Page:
At a glance
- Australian financial regulators’ efforts to regulate crypto assets aren’t without their challenges.
- There’s no apparent consensus among accounting bodies, organisations or standard setters on how to account for crypto assets.
The recent crypto market downturn has sharpened policymakers’ awareness of the need for better regulation within the crypto ecosystem.
Aside from the widespread losses incurred by investors and the collapse of certain projects, the turmoil has exposed vulnerabilities within blockchain protocols and systemic concerns within the crypto landscape.
The result has been lower crypto prices and slower activity, which offers a slight – yet temporary – reprieve from the urgency of the regulatory task.
The regulatory agenda of multiple international policymakers reveals that key priorities will include consumer protection, financial stability, market conduct, and anti-money-laundering rules, among others, while also striking a balance that enables and fosters continued innovation in financial markets.
Australia's policy perspective
While the policy stance is fragmented across jurisdictions, S&P Global views Australia as “crypto supportive” and “advanced” in policy formation.
Along with Switzerland, Singapore and the United Arabic Emirates (UAE), Australia is seen as more crypto-friendly than most in terms of regulations surrounding crypto assets. Nevertheless, several regulatory challenges lie ahead.
The Australian Treasury recently concluded its consultation on the licensing and custody requirements of crypto asset secondary service providers (CASSPrs).
Treasury’s proposals included, among others, the development of one definition of crypto asset that applies to all relevant Australian regulatory frameworks.
According to ASIC, a crypto asset is “a digital representation of value or contractual rights that can be transferred, stored or traded electronically, and whose ownership is either determined or otherwise substantially affected by a cryptographic proof”.
Foreseeing a definitional conflict arising between the proposed definition and the definition of “asset” for financial reporting purposes under the Australian Accounting Standards (AAS), which form part of the Australian regulatory framework, CPA Australia recommends that the crypto asset definition be aligned with the definition of an “asset” under AAS.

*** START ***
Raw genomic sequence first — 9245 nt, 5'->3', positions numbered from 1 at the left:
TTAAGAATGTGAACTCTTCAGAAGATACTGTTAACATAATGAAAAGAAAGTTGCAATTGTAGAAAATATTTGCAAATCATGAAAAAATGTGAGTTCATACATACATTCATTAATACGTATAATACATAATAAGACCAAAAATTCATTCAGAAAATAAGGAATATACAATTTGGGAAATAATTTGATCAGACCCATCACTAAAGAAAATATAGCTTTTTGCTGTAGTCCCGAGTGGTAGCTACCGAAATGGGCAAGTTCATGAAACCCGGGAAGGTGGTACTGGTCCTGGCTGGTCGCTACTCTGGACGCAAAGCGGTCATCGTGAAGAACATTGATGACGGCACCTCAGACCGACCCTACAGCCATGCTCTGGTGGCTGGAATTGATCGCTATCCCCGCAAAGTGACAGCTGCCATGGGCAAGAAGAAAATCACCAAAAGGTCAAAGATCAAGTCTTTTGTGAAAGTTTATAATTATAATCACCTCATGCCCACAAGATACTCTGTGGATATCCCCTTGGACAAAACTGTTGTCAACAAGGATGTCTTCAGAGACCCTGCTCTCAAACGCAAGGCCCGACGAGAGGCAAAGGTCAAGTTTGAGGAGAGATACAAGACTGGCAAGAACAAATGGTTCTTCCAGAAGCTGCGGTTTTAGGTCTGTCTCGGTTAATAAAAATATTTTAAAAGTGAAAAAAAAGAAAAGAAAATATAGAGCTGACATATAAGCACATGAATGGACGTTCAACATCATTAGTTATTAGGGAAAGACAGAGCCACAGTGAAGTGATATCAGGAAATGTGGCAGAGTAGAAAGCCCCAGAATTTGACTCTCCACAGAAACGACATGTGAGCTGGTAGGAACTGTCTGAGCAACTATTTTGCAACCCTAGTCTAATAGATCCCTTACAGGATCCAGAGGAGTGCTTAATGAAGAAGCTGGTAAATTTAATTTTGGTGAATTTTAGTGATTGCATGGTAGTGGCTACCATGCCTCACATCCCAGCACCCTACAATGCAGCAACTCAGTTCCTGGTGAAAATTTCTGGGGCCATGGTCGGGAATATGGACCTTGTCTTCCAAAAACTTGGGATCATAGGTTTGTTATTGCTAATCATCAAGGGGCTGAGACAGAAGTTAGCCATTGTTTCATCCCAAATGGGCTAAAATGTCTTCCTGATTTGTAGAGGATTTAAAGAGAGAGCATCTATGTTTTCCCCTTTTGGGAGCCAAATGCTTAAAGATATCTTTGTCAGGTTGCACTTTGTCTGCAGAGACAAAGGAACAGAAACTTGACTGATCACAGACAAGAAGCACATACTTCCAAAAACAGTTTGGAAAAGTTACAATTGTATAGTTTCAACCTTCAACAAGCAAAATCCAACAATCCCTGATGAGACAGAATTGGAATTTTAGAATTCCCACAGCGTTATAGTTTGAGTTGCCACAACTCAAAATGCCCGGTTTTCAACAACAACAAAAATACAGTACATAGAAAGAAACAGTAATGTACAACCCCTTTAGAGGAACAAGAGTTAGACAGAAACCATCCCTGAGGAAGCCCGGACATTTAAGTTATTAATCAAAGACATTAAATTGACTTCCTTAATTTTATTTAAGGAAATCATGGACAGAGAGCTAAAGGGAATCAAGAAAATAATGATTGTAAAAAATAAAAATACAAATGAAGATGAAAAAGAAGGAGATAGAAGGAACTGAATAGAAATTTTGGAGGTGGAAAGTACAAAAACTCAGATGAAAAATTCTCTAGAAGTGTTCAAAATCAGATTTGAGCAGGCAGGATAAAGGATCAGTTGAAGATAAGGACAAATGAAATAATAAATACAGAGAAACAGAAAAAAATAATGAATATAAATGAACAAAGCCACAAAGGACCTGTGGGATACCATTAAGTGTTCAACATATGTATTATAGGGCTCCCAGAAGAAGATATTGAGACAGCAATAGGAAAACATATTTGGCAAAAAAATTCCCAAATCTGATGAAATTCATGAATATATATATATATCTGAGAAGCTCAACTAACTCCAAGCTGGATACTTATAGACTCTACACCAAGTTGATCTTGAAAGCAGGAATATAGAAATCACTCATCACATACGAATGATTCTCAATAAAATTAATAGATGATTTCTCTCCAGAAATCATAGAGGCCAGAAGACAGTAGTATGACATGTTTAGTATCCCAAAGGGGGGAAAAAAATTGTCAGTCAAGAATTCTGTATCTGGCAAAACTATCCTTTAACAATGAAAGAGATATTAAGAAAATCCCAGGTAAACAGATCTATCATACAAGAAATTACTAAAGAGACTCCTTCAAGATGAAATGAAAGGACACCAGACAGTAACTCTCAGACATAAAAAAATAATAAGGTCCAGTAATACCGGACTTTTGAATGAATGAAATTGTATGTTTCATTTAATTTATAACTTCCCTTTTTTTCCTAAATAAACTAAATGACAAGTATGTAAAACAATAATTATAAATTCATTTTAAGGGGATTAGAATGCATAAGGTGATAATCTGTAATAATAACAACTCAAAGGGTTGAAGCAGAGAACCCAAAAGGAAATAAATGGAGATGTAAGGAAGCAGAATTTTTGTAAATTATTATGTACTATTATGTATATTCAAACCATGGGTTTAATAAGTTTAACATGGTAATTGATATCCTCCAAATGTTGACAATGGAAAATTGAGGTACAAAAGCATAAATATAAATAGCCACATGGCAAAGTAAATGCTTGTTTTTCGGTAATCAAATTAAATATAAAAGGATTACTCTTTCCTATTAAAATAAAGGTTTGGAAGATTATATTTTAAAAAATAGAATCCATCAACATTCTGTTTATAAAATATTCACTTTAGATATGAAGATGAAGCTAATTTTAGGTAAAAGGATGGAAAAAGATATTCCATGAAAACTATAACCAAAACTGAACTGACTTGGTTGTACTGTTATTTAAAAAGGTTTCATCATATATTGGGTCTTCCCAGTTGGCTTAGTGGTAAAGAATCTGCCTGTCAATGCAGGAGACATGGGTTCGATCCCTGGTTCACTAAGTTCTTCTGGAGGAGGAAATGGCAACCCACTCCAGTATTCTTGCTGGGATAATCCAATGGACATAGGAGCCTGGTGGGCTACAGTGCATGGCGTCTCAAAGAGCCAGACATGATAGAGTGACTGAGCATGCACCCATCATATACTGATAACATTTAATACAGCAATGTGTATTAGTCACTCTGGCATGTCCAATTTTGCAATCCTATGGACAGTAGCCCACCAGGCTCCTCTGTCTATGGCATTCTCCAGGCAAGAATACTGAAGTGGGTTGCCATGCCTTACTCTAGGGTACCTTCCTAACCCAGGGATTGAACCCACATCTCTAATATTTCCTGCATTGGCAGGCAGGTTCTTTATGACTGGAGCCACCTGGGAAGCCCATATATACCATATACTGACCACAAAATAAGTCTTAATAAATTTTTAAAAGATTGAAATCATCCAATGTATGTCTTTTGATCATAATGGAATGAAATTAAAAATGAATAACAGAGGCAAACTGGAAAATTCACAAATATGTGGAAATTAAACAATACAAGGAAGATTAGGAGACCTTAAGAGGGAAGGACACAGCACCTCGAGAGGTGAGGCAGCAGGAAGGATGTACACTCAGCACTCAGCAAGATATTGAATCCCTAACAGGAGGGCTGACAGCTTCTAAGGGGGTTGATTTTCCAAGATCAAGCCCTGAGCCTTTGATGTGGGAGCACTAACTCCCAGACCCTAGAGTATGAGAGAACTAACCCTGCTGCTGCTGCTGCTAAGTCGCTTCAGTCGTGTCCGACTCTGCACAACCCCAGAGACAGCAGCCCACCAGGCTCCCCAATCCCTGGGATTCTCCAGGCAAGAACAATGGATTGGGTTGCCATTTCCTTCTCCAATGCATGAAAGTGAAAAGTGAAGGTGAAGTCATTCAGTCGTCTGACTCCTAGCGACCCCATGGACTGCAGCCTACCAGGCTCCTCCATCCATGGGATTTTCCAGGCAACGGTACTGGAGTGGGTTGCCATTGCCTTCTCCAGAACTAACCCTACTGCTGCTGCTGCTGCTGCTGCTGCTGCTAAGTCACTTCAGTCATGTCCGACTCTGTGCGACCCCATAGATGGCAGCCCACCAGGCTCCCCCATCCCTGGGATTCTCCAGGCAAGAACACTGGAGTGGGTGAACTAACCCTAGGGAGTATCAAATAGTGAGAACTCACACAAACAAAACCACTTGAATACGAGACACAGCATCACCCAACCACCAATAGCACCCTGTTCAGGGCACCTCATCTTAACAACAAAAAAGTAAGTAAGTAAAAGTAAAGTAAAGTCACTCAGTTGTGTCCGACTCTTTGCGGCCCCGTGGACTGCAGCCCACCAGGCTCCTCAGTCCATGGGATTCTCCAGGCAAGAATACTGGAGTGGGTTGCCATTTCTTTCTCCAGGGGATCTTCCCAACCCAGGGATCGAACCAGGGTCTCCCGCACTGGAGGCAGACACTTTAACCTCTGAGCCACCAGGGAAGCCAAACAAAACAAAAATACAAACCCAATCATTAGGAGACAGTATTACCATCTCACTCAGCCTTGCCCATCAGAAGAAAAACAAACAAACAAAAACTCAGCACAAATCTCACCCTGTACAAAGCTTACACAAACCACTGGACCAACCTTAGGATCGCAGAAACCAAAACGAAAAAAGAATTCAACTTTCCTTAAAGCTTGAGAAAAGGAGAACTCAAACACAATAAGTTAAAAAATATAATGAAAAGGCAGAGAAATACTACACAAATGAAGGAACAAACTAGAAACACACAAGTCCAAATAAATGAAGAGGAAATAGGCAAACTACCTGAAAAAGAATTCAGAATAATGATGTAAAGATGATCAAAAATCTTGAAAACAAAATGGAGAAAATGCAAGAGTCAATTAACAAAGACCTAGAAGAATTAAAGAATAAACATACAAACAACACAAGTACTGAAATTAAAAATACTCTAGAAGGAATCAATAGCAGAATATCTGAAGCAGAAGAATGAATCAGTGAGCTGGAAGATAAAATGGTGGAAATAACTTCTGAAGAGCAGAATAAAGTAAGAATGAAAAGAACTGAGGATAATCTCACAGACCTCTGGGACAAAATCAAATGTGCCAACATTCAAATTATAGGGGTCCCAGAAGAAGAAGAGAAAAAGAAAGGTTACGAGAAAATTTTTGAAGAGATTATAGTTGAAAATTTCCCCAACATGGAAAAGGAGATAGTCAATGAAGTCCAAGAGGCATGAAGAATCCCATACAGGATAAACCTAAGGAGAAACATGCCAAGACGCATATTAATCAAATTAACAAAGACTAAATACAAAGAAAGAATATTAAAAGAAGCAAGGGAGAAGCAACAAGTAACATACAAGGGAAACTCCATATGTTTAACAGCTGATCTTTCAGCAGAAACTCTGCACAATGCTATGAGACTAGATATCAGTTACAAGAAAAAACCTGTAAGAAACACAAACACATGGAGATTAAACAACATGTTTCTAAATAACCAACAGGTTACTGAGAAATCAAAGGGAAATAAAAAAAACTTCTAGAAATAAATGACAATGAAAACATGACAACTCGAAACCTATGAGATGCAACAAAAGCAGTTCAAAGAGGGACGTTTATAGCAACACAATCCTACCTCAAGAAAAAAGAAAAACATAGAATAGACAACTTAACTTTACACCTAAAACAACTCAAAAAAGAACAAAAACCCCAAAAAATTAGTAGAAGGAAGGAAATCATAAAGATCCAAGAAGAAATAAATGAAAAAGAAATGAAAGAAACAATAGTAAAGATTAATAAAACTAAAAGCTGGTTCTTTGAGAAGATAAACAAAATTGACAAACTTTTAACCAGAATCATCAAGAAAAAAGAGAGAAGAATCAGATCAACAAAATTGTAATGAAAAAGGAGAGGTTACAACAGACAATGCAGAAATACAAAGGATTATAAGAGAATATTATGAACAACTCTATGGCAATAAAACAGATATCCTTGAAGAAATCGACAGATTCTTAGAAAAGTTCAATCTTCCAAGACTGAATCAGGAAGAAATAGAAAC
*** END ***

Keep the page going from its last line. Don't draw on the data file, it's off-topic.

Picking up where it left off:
In the context of international accounting regulation, CPA Australia notes that the European Financial Reporting Advisory Group (EFRAG), in its January 2022 issues paper recommends that the International Accounting Standards Board (IASB) develops clarifying application guidance to address a range of crypto asset (and liability) holders, issuers and valuation topics, alongside scoping crypto assets out of IAS 2 (inventories) and IAS 38 (intangible assets) and into IFRS 9 (financial instruments) or IAS 40 (investment property).
These proposals recommend revisiting the agenda decision published in 2019 by the IFRS Interpretations Committee (IFRIC), concluding that holdings of cryptocurrencies should be accounted for under IAS 38 unless they are held for sale in the ordinary course of business, in which case IAS 2 applies.
Back then, the committee decided that cryptocurrencies don’t meet the definition of financial assets in IFRS 9.
The IASB hasn’t responded to EFRAG’s recommendations yet, but decided against CPA Australia’s recommendation to include a research project in the IASB’s work priorities for 2022-2026 to explore the role and prevalence of cryptocurrency-based transactions in global capital markets. Instead, the IASB has included the topic as part of a research project on intangible assets.